"Polizzotti's illuminating new analysis of Dylan's landmark 1965 album...speculates on the genesis of the songs, examines their lyrical content and, more prosaically, outlines the recording process. With considerable insight, he places the great album in the context of what was happening in Dylan's world in the mid-1960s. This might seem like an oft-ploughed furrow but, armed with a formidable intellect, Polizzotti makes some telling original observations. He writes with intelligence and flair. And his text has a depth which would fully engage you over several slow, careful reads." - Dylan Daily--Sanford Lakoff

"I can recommend Mark Polizzotti's short book "Highway 61 Revisited"...You might think everyone had written plenty about this album already... but the enviable achievement of this book as a whole is to say fresh things, and with a nicely clipped, energetic turn of phrase...[Some passages] fundamentally offer a truth I've never quite heard said before, even after more than 40 years of talk and writing." - Michael Gray, "bobdylanencyclopedia.blogspot.com"--Sanford Lakoff

"This is a small book (only 161 pages) that punches well above its weight. The author, Mark Polizzotti, knows his stuff, and has researched in detail: the bibliography and endnotes demonstrate the depth of his reading, and the text itself is densely packed with minutiae about the recording of the album. He is especially strong on the dissection of the musical layers in each of the album's songs, examining what each musician brings to individual tracks, and I'm sure I won't be alone in coming away from many of his descriptions of the songs' evolutions in the studio with a new understanding of what actually went on...It is more than enough for me that Polizzotti writes calmly and insightfully, in an elegant and highly readable style that manages to be balanced, generous and enthusiastic all at the same time, no mean feat...As a monograph this book works extremely well in its concision, being timely proof that books about Dylan do not need to be able to double as doorstops to be worthwhile. If you prefer your writers on Dylan not to be long-winded or pompous (or continually belittling others), then this will be a book you will appreciate. It's a good read, first and foremost. It would also serve as an excellent introduction to "Highway 61" to any Dylan newcomer, who would be delighted, I'm sure, to find it in their Christmas stocking." - "bobdylanisis.com"--Sanford Lakoff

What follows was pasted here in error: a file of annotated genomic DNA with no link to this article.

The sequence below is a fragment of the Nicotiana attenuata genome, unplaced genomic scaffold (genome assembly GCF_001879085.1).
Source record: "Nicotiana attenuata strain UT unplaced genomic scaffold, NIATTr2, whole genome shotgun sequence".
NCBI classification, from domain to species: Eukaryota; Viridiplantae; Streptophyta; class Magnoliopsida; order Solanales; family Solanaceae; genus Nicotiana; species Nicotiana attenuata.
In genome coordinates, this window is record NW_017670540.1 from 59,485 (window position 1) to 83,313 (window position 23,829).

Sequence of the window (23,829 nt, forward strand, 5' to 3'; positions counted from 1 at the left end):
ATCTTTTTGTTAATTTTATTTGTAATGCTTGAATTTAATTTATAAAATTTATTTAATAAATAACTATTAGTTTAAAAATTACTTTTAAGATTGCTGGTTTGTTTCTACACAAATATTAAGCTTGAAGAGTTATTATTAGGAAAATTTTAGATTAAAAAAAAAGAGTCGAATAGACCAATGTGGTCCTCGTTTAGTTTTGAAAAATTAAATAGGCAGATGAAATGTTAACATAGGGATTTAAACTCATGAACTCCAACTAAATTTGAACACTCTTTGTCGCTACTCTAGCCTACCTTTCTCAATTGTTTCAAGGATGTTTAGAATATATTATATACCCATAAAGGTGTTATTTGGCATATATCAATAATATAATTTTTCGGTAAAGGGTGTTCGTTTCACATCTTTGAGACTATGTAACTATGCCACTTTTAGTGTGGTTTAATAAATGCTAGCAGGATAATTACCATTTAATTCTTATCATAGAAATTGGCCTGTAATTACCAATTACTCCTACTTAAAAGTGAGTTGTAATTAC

"For me, the most rewarding thing about the book was Polizzotti's personification of many of the people involved in making "Highway 61 Revisited"...Dylan's life during this period has been documented so thoroughly at this point, in films like "Don't Look Back" and "No Direction Home" and books like "Chronicles Vol. 1", but Polizzotti manages to stay focused and has delivered a book that is as insightful as it is concise." - "Being There" (beingtheremag.com)--Sanford Lakoff
"Polizzotti's key contribution is to return our attention to the music, to remind us that however much we scrutinize the lyrics, Dylan's musical contribution is just as important...[He] leads us into the studio, reviews the recording sessions, and analyzes the various takes. In doing so, he shows how a song develops musically much like looking at early drafts of a novel. Studied in this way, our understanding of each song is enriched." American Quarterly--Sanford Lakoff